Don't blame Brexit – we're long overdue a fall in London property prices

A London property price crash has been on the cards for a while, says Merryn Somerset Webb. And the signs are, it might finally be getting under way.


There's more to a fall in London property prices than Brexit

We've been warning about the risks in the London housing market for a while now. It looks like other people have started to notice those risks too: sales of new homes in London fell by 43% in the six months to the end of June relative to the same period last year. Square footage prices for new builds have now also fallen significantly, says Naomi Heaton of LCP: down 8% from the 2014 high for Battersea's Nine Elms area, for example.

Finally all the usual signs of developer panic are there: according to The Times, developers are now offering to "pay the stamp duty" on luxury homes (ie, to cut the price by the same amount as the buyer will have to stump up in duty), while "other perks have included tickets to motor races, rental guarantees and the chance to win a parking space."

It will be tempting for many to blame this on Brexit uncertainty (and there my be some of that in the mix). But the main factors behind it clearly predate any sense that the referendum vote might go the Leavers' way. The rise in stamp duty in 2014 and again in April has made a difference with the 3% surcharge on second homes and buy-to-lets putting off foreign buyers.

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There has also been a huge amount of new supply coming on to the market. As Heaton points out, the planning pipeline is up 20% since 2013 with over 106,000 new-build units approved. And there is more to come: there are, says Estates Gazette, applications in for another 111 high-rise towers many focused around the "mega cluster" around Tower Hamlets and the "now infamous Battersea Nine Elms stretch". So what next?

Heaton (who runs central London investment funds) isn't worried. Things might look nasty for the outer areas about to be swamped by the slums of the future. But she focuses on prime central London (PCL) where there is very little scope for new-builds to bump up supply, and she reckons that the post-Brexit environment for PCL will be much like that post-global financial crisis (GFC). Here's what she says.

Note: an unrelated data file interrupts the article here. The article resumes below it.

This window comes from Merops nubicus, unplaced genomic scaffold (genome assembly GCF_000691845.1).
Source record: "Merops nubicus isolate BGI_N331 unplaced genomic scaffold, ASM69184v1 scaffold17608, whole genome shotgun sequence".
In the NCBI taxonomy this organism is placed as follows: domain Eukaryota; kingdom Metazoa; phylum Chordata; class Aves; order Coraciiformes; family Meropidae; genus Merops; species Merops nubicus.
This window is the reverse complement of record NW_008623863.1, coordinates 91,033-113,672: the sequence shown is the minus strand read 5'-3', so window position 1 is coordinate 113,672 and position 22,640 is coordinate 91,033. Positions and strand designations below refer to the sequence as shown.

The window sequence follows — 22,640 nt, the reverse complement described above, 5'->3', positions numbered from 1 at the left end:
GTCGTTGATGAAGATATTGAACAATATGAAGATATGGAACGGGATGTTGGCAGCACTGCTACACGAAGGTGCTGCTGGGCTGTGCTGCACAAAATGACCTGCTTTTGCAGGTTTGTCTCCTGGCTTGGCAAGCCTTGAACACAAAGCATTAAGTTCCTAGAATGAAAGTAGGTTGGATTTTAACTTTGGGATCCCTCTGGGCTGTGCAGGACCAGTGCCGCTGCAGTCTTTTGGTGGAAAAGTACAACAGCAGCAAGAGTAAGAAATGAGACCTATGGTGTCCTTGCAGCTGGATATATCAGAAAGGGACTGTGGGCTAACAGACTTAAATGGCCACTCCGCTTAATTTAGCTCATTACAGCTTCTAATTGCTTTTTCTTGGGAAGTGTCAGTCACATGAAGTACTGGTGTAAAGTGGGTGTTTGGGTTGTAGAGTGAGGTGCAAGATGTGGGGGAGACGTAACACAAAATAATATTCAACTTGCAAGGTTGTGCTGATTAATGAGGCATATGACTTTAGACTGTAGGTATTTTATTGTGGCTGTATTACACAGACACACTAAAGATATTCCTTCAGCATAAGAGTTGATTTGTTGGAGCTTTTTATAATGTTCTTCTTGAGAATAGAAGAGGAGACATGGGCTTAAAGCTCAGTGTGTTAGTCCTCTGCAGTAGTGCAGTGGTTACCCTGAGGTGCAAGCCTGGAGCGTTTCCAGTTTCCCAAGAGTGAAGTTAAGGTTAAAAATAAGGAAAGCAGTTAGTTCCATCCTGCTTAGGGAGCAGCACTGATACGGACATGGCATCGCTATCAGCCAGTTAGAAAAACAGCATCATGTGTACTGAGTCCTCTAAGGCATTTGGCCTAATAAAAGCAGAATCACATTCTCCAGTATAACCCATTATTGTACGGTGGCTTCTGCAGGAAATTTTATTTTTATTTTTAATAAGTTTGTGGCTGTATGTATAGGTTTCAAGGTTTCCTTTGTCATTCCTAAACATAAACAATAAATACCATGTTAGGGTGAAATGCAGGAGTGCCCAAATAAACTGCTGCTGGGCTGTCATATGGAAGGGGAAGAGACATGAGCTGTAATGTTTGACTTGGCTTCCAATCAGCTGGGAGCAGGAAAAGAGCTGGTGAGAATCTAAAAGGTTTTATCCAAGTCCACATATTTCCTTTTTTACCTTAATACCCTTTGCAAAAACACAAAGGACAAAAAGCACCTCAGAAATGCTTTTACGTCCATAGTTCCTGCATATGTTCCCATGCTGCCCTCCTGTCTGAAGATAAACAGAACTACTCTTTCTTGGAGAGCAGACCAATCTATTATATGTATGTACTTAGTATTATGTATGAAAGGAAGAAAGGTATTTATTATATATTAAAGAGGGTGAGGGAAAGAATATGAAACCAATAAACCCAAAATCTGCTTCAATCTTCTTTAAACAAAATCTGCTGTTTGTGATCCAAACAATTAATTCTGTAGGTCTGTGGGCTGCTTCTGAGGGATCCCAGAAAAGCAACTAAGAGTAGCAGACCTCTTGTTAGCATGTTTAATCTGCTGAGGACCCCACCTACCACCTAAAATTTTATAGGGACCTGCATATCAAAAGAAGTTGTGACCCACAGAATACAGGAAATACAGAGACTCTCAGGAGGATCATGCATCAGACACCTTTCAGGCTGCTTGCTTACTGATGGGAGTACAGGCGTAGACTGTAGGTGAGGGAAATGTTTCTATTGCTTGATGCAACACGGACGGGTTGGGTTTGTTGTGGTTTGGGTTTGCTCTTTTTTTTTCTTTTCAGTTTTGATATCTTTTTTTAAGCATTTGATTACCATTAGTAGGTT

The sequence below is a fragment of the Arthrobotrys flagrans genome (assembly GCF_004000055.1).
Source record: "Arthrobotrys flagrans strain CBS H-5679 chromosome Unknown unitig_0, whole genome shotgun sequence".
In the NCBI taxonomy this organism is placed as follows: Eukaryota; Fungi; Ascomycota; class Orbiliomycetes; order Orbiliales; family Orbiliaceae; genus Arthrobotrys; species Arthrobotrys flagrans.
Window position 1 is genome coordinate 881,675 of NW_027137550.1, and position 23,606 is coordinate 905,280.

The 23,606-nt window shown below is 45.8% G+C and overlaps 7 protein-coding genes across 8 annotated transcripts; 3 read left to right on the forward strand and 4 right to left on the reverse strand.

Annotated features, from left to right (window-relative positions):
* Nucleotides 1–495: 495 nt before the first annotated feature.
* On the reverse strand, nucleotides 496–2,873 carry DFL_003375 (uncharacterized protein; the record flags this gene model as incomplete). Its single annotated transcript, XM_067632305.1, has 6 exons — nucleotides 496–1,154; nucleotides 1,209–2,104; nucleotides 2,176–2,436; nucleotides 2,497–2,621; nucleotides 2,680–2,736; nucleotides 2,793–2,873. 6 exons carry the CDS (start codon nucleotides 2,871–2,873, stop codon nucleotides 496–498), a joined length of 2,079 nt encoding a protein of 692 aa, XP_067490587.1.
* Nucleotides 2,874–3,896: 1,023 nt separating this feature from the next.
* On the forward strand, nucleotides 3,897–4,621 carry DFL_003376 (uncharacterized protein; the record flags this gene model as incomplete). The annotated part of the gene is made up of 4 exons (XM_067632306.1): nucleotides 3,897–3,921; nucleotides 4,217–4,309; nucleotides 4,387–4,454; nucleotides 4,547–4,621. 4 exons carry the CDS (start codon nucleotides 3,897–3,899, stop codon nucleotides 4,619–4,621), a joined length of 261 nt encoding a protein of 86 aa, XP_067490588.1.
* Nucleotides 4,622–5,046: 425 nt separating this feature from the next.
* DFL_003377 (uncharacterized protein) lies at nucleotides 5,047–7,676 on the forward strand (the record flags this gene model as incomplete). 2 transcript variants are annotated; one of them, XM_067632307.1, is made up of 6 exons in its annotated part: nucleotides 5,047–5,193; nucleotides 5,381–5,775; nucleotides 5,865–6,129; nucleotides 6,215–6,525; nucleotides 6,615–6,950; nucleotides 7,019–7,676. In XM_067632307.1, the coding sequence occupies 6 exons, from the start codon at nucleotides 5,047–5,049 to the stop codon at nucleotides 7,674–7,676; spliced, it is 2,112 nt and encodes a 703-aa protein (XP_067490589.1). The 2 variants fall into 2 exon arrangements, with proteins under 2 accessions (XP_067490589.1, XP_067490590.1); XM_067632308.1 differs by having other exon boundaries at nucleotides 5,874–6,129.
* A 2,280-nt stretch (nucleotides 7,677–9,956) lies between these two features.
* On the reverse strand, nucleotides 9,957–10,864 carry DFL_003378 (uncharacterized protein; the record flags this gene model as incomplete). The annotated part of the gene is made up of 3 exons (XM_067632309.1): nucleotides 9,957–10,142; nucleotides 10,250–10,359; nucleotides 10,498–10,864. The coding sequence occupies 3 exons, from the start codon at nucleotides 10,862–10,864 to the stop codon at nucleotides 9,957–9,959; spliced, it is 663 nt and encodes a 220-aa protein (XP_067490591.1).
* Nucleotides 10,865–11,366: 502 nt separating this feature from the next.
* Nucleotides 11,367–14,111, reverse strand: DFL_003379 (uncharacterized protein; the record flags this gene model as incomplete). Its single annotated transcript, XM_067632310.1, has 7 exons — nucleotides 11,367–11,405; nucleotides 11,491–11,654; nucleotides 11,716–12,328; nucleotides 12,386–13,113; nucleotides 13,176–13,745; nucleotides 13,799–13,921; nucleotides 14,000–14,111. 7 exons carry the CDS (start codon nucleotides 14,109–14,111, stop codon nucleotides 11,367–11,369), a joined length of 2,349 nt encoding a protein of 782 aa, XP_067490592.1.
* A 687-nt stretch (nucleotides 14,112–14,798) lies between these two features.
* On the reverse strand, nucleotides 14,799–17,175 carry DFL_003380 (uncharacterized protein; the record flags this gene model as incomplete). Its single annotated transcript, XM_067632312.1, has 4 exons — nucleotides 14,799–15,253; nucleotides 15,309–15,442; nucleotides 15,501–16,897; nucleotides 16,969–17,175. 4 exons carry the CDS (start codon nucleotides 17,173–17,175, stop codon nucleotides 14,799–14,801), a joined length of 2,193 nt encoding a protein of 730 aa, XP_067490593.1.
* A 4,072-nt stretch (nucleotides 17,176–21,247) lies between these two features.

"Whilst no concrete evidence of post-Brexit market dynamics has yet been published, we expect PCL real estate to respond in a broadly similar way as it did during the global financial crisis when the market out-performed almost all other asset classes. A flight to quality and the security of blue-chip tangible assets will be underpinned by the continuing weakness of sterling. Alongside this, the attractions of PCL as a centre of culture, excellence and education with absolute rule of law and unequivocal title to property remain undimmed. We firmly believe that these robust market fundamentals will support continued asset appreciation particularly in the mainstream private rented sector. LCP has already seen a five-fold increase in investment enquiries since the vote."

Is she right? I've bet against Heaton before (after the GFC she was convinced prices would rise, I that they would keep falling). So I'm loath to do it again, particularly given that the weak pound does make PCL rather cheaper for the foreign buyers the market has long relied on, and that the new cut in interest rates will make mortgage interest costs even lower than they are already for UK buyers.

But, but, but prices are an awful lot higher than they were in 2009 and the commodity boom fuelled Russian and Middle Eastern buyers, who are an awful lot thinner on the ground. And whatever the benefits of PCL, if new-build prices fall far enough, PCL buyers will surely shift into Nine Elms (which really isn't that far from Knightsbridge). The latter can't really crash without bringing the former along for at least part of the ride.

Merryn Somerset Webb

Merryn Somerset Webb started her career in Tokyo at public broadcaster NHK before becoming a Japanese equity broker at what was then Warburgs. She went on to work at SBC and UBS without moving from her desk in Kamiyacho (it was the age of mergers).

After five years in Japan she returned to work in the UK at Paribas. This soon became BNP Paribas. Again, no desk move was required. On leaving the City, Merryn helped The Week magazine with its City pages before becoming the launch editor of MoneyWeek in 2000 and taking on columns first in the Sunday Times and then in 2009 in the Financial Times

Twenty years on, MoneyWeek is the best-selling financial magazine in the UK. Merryn was its Editor in Chief until 2022. She is now a senior columnist at Bloomberg and host of the Merryn Talks Money podcast -  but still writes for Moneyweek monthly. 

Merryn is also is a non executive director of two investment trusts – BlackRock Throgmorton, and the Murray Income Investment Trust.